Election 2020 Shock: Study Proves Poseidon’s Greed is the Need for HB Desal Plant

By John Earl
Surf City Voice

A recent but little-noticed study of the “financialistion” of Poseidon Resources’ giant ocean desalination plant in Carlsbad, an identical twin to its proposed Huntington Beach desalination project, reveals the company’s scheme to make profits for itself and investors on the backs of Orange County ratepayers.

The study, “Financialising urban water infrastructure: Extracting local value, distributing value globally,” written by Michael Pryke and John Allan at the Open University, UK, was published in 2019 in Urban Studies Journal.

Poseidon’s $1 billion Carlsbad desalination plant, which opened in 2015, was “something of a development in the consolidation of urban infrastructure as a financial asset class,” the study found, “or more specifically in the ability of financial intermediaries to extract value from illiquid assets by turning them into liquid forms.”

The study follows 20 years of failure by Poseidon or its lead agency, the Orange County Water District (OCWD) to provide any evidence of the need for its proposed $1 billion Huntington Beach ocean desalination plant.

OCWD manages the groundwater basin that provides 75 percent of the drinking water to 2.4 million residents in north Orange County.

von Blasingame

At Poseidon’s last permit hearing (Aug 7) before the Santa Ana Regional Water Quality Control Board (SARB), there was a lot of discussion about need spurred by board member William von Blasingame’s insights.

Blasingame was perplexed by the inability of OCWD’s Chief Engineer, John Kennedy, to articulate a need for the project.

Blasingame told fellow board members that when he asked, “Do you need the water from this project,” Kennedy answered, “No. We don’t need it. We just want it because we’ve come up with a strategic plan.”

Since 2013 a Poseidon-backed coterie of OCWD board members led by Cathy Green (she is being challenged in Election 2020 by Poseidon opponent/candidate Michael Elliot for her seat on the board) has brazenly refused to study environmentally friendly and less expensive project alternatives while working secretly and illegally with Poseidon to push the project along ASAP.

Green, who might also be considered a liquid asset, has received $35,580 worth of support from “independent expenditures” by Poseidon and another $39,944 from Poseidon friendly PACS, including Engage OC and Atlas.

OCWD director Cathy Green. Photo: SCV

Blasingame’s doubts were based largely on a landmark study conducted by Karl Seckel, the District Engineer and Assistant General Manager at the Municipal Water District of Orange County (MWDOC).

In 2018 Seckel produced the Orange County Water Reliability Study that examined Orange County’s water supply needs into 2050 and compared alternatives for meeting those needs, including Poseidon’s HB project.

Karl Seckel before the Santa Ana Regional Water Quality Control Board last summer.

Seckel’s reliability study concluded that “the need for additional water supplies for the OC Basin is fairly small,” occurring once in every 20 years, and that a 10 percent water cutback during such times would fill the supply gap.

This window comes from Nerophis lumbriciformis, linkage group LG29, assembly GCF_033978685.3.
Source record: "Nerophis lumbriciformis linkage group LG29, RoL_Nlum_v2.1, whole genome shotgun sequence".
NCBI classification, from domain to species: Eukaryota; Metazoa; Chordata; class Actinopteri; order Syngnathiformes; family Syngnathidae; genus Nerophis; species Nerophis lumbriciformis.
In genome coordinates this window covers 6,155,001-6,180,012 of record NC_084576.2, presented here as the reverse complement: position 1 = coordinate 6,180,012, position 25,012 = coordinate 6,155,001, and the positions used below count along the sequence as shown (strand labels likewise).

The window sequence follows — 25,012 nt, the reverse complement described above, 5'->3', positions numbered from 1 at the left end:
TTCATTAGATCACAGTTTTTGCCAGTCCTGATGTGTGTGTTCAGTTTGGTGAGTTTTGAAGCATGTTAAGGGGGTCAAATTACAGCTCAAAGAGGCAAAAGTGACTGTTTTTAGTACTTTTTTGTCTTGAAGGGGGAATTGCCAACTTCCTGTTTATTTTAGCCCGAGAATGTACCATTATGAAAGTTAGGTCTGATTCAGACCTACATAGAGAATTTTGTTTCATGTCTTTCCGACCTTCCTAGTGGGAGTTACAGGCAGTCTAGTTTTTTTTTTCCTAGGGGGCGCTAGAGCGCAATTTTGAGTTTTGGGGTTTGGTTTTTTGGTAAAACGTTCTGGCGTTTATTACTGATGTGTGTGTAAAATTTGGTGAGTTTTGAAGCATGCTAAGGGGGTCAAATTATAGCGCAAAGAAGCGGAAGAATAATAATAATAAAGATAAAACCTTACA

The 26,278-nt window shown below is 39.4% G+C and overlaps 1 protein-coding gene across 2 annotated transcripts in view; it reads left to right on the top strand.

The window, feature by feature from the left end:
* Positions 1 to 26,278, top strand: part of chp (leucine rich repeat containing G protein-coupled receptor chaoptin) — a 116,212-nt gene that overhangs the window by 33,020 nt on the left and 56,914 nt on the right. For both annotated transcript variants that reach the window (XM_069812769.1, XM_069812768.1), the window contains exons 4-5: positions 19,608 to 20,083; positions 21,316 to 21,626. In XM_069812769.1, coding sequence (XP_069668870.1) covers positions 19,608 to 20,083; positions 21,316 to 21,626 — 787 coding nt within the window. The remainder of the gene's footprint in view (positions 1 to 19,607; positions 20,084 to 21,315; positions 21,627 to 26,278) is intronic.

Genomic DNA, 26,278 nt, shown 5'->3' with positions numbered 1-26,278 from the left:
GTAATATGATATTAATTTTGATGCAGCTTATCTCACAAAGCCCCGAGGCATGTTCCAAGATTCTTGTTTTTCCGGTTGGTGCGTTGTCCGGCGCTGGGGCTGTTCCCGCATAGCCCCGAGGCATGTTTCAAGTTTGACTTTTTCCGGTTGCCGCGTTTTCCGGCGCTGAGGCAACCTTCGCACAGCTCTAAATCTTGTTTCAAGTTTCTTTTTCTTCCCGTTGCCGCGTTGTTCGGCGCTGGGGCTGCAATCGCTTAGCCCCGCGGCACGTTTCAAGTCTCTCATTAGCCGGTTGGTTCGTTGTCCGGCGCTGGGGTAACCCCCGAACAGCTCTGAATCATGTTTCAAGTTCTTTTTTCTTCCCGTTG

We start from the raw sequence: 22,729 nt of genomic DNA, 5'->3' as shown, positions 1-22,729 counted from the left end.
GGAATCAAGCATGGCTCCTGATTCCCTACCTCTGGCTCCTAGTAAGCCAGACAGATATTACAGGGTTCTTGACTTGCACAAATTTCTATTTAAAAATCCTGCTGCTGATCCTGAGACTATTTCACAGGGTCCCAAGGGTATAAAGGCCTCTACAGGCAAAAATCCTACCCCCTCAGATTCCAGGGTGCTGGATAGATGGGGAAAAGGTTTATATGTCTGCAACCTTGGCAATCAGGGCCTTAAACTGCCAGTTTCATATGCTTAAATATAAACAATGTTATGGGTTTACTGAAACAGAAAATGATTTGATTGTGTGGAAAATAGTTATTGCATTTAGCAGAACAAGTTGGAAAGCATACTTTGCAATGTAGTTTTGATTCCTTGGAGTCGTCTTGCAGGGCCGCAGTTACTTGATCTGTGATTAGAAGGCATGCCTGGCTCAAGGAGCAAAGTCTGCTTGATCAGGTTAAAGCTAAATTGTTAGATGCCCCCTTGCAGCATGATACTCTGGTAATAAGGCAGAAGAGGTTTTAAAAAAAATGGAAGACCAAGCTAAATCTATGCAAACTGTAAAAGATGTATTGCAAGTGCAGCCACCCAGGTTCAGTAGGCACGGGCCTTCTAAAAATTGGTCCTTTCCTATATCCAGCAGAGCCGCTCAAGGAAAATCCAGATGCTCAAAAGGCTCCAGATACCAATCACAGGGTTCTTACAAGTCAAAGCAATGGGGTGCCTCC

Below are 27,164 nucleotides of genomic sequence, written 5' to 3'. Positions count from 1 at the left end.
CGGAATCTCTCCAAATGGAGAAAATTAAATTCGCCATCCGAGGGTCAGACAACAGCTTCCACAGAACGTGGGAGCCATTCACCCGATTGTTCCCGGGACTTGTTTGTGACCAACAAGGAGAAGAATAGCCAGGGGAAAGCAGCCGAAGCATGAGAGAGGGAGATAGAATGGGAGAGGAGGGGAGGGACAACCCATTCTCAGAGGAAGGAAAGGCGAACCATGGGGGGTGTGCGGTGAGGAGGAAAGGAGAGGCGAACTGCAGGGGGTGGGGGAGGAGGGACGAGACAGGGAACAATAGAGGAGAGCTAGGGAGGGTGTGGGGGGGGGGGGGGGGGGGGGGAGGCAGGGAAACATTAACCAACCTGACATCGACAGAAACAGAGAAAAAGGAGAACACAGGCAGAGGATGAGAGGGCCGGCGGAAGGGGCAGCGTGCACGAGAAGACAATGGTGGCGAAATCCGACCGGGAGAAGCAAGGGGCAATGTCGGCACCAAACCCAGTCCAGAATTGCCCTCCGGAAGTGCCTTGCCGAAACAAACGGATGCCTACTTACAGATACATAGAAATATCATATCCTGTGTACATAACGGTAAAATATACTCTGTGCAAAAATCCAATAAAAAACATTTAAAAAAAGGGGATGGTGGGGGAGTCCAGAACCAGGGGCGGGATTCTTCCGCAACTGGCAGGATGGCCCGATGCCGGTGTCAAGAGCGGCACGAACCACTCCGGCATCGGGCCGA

The study compared eight water reliability supply alternatives for filling that gap, including the Poseidon project, which was ranked a distant last in every scenario.

Blasingame was booted from SARB by Gov. Gavin Newsom and replaced by a labor-backed newcomer who is less likely to question the desalination project’s need, thus increasing Poseidon’s chance of going forward.

If Poseidon manages to get its permits from SARB and then the California Coastal Commission, it will be up to the OCWD and MWDOC to decide if there is a need or desire for its project (the complexities of that arrangement are described in my endorsement of Seckel for a seat on the MWDOC board).


Based on non-subsidized desalination-water-rates at Poseidon’s identical and operational plant in Carlsbad ($2,600/AF for 2019-2020, estimated $2,800/AF for 2020-2021), and after factoring in a $399 million subsidy for the HB plant, OCWD would pay $2,600/AF if the Huntington Beach plant were operating today.

That compares to $875/AF (including MWDOC’s add-on charges) for untreated MET water (cleaned by ground filtration and ultra-violet treatment) that OCWD buys to replenish the groundwater basin, and $1,202/AF for the purchase of fully treated MET water that goes directly from MWDOC to OCWD’s member agencies.

OCWD would have to purchase all 56,000/AF for 30 – 50 years regardless of need, according to terms previously stipulated by Poseidon.

The combination of inflated water rates, the stability of publicly owned water infrastructure, and a 30 – 50 year guarantee on returns, adds up to a great deal for Poseidon and its investors, according to the Pryke/Allan study.


In Carlsbad, the Poseidon desalination plant was broken down into “financial qualities” or “liquid assets” that were structured “as a series of interest payments, dividends and capital gains built into the price of water for San Diego households over the next 30 years” in order to “generate value for bond and equity investors in the USA and further afield.”

Left out of Poseidon’s great investment opportunity, the study notes, are the San Diego ratepayers who are “effectively funding a local capital arrangement which globally benefits others elsewhere.”

You can see exactly who benefited from Poseidon’s Carlsbad ocean desalination plant from the graphics below.

Poseidon’s beneficiaries
Poseidon’s beneficiaries
Poseidon’s beneficiaries

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